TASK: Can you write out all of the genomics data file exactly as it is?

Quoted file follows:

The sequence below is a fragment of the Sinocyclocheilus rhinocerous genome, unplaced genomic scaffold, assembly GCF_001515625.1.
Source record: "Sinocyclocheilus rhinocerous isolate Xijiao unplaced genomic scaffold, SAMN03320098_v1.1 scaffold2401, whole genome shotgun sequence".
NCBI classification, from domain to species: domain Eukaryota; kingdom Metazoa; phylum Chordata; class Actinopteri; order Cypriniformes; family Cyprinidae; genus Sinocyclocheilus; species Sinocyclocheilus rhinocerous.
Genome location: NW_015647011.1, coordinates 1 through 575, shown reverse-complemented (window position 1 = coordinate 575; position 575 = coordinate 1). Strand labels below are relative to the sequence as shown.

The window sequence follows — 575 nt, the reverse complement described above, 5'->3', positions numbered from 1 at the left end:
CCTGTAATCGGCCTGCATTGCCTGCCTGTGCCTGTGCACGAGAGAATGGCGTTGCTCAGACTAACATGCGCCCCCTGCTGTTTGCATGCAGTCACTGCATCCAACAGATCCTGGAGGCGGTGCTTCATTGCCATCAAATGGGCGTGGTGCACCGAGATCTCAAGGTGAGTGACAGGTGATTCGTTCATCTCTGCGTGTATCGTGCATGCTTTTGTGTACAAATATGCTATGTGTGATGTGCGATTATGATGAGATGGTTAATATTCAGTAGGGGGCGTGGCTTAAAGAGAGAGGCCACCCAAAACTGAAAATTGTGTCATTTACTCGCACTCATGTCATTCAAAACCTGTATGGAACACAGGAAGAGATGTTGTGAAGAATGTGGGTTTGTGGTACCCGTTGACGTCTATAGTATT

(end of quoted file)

The sequence below is a fragment of the Sinocyclocheilus rhinocerous genome, unplaced genomic scaffold, assembly GCF_001515625.1.
Source record: "Sinocyclocheilus rhinocerous isolate Xijiao unplaced genomic scaffold, SAMN03320098_v1.1 scaffold2401, whole genome shotgun sequence".
NCBI classification, from domain to species: domain Eukaryota; kingdom Metazoa; phylum Chordata; class Actinopteri; order Cypriniformes; family Cyprinidae; genus Sinocyclocheilus; species Sinocyclocheilus rhinocerous.
Genome location: NW_015647011.1, coordinates 1 through 575, shown reverse-complemented (window position 1 = coordinate 575; position 575 = coordinate 1). Strand labels below are relative to the sequence as shown.

The window sequence follows — 575 nt, the reverse complement described above, 5'->3', positions numbered from 1 at the left end:
CCTGTAATCGGCCTGCATTGCCTGCCTGTGCCTGTGCACGAGAGAATGGCGTTGCTCAGACTAACATGCGCCCCCTGCTGTTTGCATGCAGTCACTGCATCCAACAGATCCTGGAGGCGGTGCTTCATTGCCATCAAATGGGCGTGGTGCACCGAGATCTCAAGGTGAGTGACAGGTGATTCGTTCATCTCTGCGTGTATCGTGCATGCTTTTGTGTACAAATATGCTATGTGTGATGTGCGATTATGATGAGATGGTTAATATTCAGTAGGGGGCGTGGCTTAAAGAGAGAGGCCACCCAAAACTGAAAATTGTGTCATTTACTCGCACTCATGTCATTCAAAACCTGTATGGAACACAGGAAGAGATGTTGTGAAGAATGTGGGTTTGTGGTACCCGTTGACGTCTATAGTATT